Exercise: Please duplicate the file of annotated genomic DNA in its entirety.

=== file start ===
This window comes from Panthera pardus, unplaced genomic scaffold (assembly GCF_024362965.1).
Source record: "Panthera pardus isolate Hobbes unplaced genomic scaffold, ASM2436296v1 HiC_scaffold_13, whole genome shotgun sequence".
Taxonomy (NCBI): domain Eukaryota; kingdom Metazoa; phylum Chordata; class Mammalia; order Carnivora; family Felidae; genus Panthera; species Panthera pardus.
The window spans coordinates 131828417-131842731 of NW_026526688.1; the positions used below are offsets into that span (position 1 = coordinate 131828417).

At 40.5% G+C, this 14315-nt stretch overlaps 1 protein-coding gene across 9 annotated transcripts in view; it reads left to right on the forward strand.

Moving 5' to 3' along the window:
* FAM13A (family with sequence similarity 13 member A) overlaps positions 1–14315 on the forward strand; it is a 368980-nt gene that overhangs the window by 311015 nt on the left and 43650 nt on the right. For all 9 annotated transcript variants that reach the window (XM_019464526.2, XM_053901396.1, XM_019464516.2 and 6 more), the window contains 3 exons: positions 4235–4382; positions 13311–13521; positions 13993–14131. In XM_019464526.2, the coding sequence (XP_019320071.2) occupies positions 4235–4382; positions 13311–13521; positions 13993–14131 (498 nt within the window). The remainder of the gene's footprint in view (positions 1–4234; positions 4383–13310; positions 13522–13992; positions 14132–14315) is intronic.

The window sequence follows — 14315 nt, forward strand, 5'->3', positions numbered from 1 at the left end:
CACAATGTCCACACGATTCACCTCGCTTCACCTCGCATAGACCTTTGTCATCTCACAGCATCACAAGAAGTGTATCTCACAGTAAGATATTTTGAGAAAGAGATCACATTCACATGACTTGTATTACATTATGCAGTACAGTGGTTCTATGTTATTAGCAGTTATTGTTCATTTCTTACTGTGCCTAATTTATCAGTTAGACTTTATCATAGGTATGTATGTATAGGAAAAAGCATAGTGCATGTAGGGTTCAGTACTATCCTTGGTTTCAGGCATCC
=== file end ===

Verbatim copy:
This window comes from Panthera pardus, unplaced genomic scaffold (assembly GCF_024362965.1).
Source record: "Panthera pardus isolate Hobbes unplaced genomic scaffold, ASM2436296v1 HiC_scaffold_13, whole genome shotgun sequence".
Taxonomy (NCBI): domain Eukaryota; kingdom Metazoa; phylum Chordata; class Mammalia; order Carnivora; family Felidae; genus Panthera; species Panthera pardus.
The window spans coordinates 131828417-131842731 of NW_026526688.1; the positions used below are offsets into that span (position 1 = coordinate 131828417).

At 40.5% G+C, this 14315-nt stretch overlaps 1 protein-coding gene across 9 annotated transcripts in view; it reads left to right on the forward strand.

Moving 5' to 3' along the window:
* FAM13A (family with sequence similarity 13 member A) overlaps positions 1–14315 on the forward strand; it is a 368980-nt gene that overhangs the window by 311015 nt on the left and 43650 nt on the right. For all 9 annotated transcript variants that reach the window (XM_019464526.2, XM_053901396.1, XM_019464516.2 and 6 more), the window contains 3 exons: positions 4235–4382; positions 13311–13521; positions 13993–14131. In XM_019464526.2, the coding sequence (XP_019320071.2) occupies positions 4235–4382; positions 13311–13521; positions 13993–14131 (498 nt within the window). The remainder of the gene's footprint in view (positions 1–4234; positions 4383–13310; positions 13522–13992; positions 14132–14315) is intronic.

The window sequence follows — 14315 nt, forward strand, 5'->3', positions numbered from 1 at the left end:
CACAATGTCCACACGATTCACCTCGCTTCACCTCGCATAGACCTTTGTCATCTCACAGCATCACAAGAAGTGTATCTCACAGTAAGATATTTTGAGAAAGAGATCACATTCACATGACTTGTATTACATTATGCAGTACAGTGGTTCTATGTTATTAGCAGTTATTGTTCATTTCTTACTGTGCCTAATTTATCAGTTAGACTTTATCATAGGTATGTATGTATAGGAAAAAGCATAGTGCATGTAGGGTTCAGTACTATCCTTGGTTTCAGGCATCC